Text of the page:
BALI CULTURE INFORMATION

 

 
 
The Island Of Bali, Indonesia

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THE MISSIONARIES

The Balinese deserve a better fate; they are too proud and intelligent to be treated with the prevalent arrogance and patronizing attitude of colonizers who regard the native as a shiftless and treacherous inferior whose contact pollutes the " superior " whites and who regard those who show deference to the native as a menace to -1ie prestige - greatly menaced nowadays - of the often bigoted and insolent whites in the colonies.

The Dutch have been often called the best colonizers in the world, and whatever the verdict may be on the principle of organization, it is lucky for Bali that of the imperialists it is holland that rules there. The Netherlands Government boasts of a motto of " Rule with love and wisdom " and a policy of non-interference with the native life.

There is no doubt that these principles have been followed in Bali whenever their application did not interfere with colonial interests, and the native has arrived definite benefits from Dutch rule: land may not be sold or exploitation by strangers, the autocratic powers of the princes have been considerably curtailed, the Balinese have retained ; heir laws and their courts, and the troublesome missionaries were supposedly barred from the island.

Up to now the Dutch have shown a more humanitarian treatment of the people than most imperialistic colonizers and in many cases have sided with the people against the princes despite the fact that the old system of government of the Radjas was preserved. No more can the despotic princes enslave or exploit their helpless subjects, or as in old times kill or punish savagely someone for such offences as disrespect or disobedience.

Only two of the former Radjas, those of Gianyar and Karangasem, because of " loyalty " to the Government, retain their feudal rights - in a considerably limited wav, however - while the others are rulers only in name. The Dutch have also stopped the bloody wars between petty chieftains, and widows no longer kill themselves at the pyre of their noble masters. Taxation still burdens the habitually penniless peasants, although now at least they receive certain returns for their money in the form of protection, health services, roads, and so forth.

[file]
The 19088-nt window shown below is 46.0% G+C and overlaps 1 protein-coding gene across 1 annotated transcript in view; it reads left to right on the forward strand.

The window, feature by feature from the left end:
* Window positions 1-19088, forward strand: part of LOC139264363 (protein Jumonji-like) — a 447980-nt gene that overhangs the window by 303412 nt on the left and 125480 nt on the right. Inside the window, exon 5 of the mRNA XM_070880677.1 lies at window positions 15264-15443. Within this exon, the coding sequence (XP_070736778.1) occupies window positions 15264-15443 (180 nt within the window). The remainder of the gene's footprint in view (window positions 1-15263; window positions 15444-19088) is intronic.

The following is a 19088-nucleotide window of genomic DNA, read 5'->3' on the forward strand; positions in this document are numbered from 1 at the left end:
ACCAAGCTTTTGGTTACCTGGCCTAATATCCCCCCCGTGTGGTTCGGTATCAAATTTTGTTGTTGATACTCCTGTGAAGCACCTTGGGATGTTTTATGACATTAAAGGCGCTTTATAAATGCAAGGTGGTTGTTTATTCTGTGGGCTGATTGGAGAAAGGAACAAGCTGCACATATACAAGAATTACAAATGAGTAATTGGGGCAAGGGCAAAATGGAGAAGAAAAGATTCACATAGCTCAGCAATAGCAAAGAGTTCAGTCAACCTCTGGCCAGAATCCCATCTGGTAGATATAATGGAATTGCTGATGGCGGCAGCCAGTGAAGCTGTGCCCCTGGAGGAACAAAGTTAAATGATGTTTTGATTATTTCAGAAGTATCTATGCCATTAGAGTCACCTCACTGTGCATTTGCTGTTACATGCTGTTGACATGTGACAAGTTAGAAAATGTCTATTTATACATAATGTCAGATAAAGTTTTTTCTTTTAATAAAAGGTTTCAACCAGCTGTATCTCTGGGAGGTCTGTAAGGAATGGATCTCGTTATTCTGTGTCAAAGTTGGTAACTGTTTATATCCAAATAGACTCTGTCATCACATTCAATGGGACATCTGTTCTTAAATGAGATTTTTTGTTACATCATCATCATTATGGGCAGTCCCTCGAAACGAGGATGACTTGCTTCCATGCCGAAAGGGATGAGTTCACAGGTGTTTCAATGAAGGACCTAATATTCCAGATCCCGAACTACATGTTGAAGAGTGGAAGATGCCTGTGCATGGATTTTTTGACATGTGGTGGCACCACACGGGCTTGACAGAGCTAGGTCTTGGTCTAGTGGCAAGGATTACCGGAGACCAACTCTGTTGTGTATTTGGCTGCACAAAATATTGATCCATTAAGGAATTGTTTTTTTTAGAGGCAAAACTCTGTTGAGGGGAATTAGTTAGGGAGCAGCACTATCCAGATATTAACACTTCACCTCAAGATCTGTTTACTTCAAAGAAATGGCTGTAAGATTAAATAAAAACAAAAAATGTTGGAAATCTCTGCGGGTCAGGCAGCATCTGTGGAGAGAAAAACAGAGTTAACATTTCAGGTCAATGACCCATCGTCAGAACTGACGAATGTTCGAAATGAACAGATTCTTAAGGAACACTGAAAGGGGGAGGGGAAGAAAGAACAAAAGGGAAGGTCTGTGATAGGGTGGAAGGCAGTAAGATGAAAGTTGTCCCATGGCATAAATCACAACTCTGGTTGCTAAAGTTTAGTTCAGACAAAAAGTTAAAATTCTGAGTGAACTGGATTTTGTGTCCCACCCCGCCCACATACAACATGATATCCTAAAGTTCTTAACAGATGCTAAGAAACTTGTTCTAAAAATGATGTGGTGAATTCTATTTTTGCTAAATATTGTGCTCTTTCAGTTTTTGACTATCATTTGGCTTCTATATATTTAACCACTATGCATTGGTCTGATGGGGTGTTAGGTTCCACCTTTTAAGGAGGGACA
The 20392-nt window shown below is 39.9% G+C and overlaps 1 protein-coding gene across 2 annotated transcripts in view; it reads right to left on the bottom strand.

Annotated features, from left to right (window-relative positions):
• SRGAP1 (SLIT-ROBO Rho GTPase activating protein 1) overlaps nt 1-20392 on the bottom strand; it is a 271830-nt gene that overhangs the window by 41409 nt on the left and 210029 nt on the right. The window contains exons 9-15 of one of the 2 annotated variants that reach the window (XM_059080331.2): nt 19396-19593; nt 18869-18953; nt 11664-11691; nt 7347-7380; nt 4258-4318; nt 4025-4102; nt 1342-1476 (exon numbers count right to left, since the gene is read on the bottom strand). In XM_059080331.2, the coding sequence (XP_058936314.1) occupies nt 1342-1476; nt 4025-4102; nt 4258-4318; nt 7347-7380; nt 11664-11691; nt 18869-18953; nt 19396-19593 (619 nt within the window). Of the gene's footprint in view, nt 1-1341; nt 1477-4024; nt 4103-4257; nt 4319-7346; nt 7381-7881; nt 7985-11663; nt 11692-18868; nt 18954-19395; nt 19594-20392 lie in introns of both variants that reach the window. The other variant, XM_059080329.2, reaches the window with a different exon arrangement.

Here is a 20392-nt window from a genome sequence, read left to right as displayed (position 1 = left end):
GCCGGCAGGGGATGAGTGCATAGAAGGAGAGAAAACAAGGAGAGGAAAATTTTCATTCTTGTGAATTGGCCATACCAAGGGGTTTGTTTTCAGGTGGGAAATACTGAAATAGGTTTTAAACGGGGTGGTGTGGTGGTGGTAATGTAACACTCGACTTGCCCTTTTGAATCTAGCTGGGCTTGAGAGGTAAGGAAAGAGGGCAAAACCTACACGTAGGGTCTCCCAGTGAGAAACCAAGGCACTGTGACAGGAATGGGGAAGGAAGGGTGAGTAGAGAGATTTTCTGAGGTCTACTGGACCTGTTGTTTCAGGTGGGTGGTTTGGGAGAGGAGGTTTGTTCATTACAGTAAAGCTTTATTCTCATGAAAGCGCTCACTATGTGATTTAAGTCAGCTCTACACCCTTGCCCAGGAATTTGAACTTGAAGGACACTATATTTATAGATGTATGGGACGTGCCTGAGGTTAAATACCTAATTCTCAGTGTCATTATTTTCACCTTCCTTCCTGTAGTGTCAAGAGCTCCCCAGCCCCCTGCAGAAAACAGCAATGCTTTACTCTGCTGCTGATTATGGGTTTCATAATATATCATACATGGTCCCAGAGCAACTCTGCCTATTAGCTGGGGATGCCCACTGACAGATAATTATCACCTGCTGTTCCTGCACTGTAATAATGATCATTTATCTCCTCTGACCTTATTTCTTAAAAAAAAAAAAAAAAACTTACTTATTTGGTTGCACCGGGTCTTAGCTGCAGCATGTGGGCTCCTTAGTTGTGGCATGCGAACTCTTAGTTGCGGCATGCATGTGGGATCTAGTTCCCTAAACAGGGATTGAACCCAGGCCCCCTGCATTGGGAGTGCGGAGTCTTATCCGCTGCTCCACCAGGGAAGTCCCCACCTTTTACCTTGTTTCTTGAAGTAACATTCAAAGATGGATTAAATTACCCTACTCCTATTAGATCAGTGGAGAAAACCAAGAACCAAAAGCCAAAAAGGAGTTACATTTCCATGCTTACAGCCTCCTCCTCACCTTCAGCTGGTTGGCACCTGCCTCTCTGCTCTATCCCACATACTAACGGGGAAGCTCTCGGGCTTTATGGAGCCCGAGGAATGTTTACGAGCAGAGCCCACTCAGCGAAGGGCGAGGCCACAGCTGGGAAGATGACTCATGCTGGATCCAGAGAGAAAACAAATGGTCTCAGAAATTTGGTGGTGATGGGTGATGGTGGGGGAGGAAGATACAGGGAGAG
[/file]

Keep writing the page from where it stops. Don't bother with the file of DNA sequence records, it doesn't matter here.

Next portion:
Dr. Korn (Adatrecht van Bali) has already pointed out that the problem confronting the Dutch in regard to Bali is the gradual incorporation of the Balinese into modern life from mediaeval isolation through a better understanding of their institutions. Fifty years ago, when Liefrink took charge of the administration of North Bali, he understood that it was best to leave things more or less as they were. But in South Bali the change came more suddenly; the ruling houses collapsed overnight and the Dutch had to reorganize the government of their new conquest hastily and without a thorough knowledge of the island's laws and customs.

In late years the Government of the Netherlands has commissioned scholars like Doctors Korn, Goris, and Stutterheim to make studies for a better understanding of the law, the religion, and the history of Bali. Perhaps through these studies those in charge of the colonial policy of the Netherlands will realize, in the first place, that the Balinese have a great culture that cannot be saved by the admiration of the outside world, but only by commanding the respect and appreciation of the Balinese themselves; that the native arts need no encouragement, simply because they are still vividly alive, but that they do need official recognition in the educational program of the schools that are now turning out hybrid Balinese with contempt for whatever does not come from the outside world.

Second, that the Balinese are agriculturists living in small communities in which clerks and middlemen have no place. Third, that their social organization not only is the best suited, but is essential to their manner of living. And last but not least, that their whole life, society, arts, ethics - in short, their entire culture - cannot, without disrupting the entire system, be separated from the set of rules which are called the Balinese religion. If this principle is disturbed, the foundation will be knocked from under the structure upon which the culture, the law and order of the Balinese are based, and social and economic chaos will eventually descend upon the happy and peaceful island of Bali.

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